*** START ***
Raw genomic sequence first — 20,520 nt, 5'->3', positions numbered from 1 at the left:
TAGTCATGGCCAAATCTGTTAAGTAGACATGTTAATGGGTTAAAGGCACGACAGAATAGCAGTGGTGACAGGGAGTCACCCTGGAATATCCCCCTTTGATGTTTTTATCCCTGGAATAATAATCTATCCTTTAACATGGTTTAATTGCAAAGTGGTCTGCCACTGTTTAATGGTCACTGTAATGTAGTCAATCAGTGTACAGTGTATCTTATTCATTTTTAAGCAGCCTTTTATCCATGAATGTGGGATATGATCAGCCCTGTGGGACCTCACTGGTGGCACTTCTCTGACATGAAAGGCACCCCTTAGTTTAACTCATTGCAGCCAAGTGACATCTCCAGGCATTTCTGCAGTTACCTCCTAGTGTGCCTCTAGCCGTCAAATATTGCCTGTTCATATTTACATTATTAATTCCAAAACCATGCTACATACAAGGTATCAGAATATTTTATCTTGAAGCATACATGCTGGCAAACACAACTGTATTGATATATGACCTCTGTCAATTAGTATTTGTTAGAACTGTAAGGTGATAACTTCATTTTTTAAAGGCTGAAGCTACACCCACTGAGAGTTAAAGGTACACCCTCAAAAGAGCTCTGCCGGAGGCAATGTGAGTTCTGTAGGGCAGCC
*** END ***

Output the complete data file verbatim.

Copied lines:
Raw genomic sequence first — 20,520 nt, 5'->3', positions numbered from 1 at the left:
TAGTCATGGCCAAATCTGTTAAGTAGACATGTTAATGGGTTAAAGGCACGACAGAATAGCAGTGGTGACAGGGAGTCACCCTGGAATATCCCCCTTTGATGTTTTTATCCCTGGAATAATAATCTATCCTTTAACATGGTTTAATTGCAAAGTGGTCTGCCACTGTTTAATGGTCACTGTAATGTAGTCAATCAGTGTACAGTGTATCTTATTCATTTTTAAGCAGCCTTTTATCCATGAATGTGGGATATGATCAGCCCTGTGGGACCTCACTGGTGGCACTTCTCTGACATGAAAGGCACCCCTTAGTTTAACTCATTGCAGCCAAGTGACATCTCCAGGCATTTCTGCAGTTACCTCCTAGTGTGCCTCTAGCCGTCAAATATTGCCTGTTCATATTTACATTATTAATTCCAAAACCATGCTACATACAAGGTATCAGAATATTTTATCTTGAAGCATACATGCTGGCAAACACAACTGTATTGATATATGACCTCTGTCAATTAGTATTTGTTAGAACTGTAAGGTGATAACTTCATTTTTTAAAGGCTGAAGCTACACCCACTGAGAGTTAAAGGTACACCCTCAAAAGAGCTCTGCCGGAGGCAATGTGAGTTCTGTAGGGCAGCC